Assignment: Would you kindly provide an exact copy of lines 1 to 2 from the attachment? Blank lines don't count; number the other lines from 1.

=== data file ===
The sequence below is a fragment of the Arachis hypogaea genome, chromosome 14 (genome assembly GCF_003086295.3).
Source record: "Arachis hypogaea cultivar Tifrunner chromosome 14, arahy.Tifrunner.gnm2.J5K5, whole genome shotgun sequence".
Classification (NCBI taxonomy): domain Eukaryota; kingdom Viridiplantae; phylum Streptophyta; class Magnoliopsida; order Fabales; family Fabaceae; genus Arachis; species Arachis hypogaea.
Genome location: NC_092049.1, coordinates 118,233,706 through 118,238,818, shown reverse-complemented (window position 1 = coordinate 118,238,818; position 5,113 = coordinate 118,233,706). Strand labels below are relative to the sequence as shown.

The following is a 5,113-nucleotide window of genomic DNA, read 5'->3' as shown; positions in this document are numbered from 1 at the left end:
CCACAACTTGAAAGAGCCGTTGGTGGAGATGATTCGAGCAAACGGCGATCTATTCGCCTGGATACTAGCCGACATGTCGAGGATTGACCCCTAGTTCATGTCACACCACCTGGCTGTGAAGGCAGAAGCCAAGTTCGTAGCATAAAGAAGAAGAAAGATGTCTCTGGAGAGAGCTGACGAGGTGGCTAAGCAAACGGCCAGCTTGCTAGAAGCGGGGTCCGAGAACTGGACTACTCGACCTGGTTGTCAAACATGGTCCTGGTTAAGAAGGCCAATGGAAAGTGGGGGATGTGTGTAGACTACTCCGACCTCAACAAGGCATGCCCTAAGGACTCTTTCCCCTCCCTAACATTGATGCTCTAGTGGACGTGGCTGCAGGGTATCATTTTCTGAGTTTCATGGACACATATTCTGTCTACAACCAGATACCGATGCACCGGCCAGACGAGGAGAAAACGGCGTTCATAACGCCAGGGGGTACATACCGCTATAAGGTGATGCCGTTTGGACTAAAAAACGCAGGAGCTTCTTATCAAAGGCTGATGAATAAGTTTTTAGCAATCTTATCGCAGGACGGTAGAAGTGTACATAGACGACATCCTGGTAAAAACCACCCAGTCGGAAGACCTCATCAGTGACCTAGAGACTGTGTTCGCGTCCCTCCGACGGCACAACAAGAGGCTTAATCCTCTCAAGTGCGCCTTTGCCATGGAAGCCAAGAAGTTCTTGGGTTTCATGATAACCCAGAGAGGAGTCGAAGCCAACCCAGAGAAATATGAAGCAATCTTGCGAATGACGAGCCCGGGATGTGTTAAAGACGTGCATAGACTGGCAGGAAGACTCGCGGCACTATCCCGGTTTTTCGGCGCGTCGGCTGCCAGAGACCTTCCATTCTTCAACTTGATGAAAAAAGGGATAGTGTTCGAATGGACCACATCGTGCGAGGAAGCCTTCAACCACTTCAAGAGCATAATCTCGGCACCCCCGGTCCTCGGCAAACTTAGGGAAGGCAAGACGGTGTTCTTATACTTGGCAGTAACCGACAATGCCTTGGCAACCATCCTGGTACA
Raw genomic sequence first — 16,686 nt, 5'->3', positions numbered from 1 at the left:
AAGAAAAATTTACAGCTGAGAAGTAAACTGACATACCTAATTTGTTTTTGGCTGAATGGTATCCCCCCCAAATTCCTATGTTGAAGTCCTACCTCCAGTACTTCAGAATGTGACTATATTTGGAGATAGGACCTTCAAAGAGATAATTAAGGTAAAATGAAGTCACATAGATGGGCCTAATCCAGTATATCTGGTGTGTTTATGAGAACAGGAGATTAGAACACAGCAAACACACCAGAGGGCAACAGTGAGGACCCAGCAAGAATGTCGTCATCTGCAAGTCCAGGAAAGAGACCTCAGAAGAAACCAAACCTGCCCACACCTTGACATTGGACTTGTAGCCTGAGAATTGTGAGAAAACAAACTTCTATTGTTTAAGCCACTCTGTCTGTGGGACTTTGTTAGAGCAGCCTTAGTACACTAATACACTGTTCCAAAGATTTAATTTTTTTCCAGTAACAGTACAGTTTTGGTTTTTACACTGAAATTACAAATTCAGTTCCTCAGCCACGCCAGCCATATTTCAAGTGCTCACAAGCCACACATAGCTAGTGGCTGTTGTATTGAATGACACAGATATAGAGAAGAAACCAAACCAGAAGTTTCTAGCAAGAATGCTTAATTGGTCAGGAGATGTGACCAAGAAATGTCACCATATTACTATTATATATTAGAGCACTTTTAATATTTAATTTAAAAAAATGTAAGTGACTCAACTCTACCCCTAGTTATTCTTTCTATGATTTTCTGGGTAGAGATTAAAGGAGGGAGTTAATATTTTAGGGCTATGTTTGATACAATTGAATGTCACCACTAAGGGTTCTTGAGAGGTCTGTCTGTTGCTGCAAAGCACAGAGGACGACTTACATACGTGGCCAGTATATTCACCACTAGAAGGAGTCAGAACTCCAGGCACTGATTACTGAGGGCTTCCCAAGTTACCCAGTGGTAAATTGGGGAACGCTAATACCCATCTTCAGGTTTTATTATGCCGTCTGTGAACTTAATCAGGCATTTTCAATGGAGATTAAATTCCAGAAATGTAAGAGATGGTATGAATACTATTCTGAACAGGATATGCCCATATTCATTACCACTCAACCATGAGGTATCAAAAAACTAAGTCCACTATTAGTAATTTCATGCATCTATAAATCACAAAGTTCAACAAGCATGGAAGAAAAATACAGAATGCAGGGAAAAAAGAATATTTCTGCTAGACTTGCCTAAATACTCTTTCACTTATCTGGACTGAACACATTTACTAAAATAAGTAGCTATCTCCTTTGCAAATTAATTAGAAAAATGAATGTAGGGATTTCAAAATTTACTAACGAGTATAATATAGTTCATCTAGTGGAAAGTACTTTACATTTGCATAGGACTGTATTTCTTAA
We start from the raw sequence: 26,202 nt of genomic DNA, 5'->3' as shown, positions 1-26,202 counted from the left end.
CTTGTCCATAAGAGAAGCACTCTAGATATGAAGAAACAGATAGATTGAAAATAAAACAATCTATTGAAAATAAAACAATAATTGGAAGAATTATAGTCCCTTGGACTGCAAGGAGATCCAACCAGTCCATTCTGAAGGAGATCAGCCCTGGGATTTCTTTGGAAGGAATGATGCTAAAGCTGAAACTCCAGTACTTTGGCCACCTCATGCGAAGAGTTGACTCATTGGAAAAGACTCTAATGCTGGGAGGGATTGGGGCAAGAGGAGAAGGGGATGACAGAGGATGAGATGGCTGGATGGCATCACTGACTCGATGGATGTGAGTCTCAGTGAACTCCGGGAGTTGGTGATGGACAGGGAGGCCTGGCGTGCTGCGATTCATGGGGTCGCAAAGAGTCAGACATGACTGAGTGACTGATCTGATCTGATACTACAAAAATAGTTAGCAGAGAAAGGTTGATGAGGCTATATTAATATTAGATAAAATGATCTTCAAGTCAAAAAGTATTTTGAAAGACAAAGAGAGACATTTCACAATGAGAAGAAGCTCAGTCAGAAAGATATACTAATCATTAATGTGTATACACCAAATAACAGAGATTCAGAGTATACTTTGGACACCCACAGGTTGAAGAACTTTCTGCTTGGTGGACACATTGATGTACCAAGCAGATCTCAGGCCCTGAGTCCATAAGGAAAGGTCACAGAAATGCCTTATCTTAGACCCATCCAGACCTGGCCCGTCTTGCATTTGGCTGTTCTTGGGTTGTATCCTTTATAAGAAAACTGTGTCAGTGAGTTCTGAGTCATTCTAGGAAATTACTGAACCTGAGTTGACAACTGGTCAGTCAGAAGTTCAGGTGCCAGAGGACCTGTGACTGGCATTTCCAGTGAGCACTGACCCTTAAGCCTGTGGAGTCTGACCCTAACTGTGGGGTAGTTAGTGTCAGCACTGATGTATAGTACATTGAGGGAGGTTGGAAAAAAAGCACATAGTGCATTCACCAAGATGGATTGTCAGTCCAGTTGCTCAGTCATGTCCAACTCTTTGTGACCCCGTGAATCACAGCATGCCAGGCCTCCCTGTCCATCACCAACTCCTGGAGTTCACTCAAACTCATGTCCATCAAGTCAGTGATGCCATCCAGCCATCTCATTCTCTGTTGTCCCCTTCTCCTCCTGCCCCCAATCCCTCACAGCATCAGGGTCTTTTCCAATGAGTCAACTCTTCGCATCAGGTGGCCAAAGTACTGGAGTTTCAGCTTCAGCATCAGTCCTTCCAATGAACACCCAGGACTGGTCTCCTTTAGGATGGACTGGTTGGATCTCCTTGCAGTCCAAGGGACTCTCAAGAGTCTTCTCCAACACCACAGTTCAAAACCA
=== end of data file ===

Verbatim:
The sequence below is a fragment of the Arachis hypogaea genome, chromosome 14 (genome assembly GCF_003086295.3).
Source record: "Arachis hypogaea cultivar Tifrunner chromosome 14, arahy.Tifrunner.gnm2.J5K5, whole genome shotgun sequence".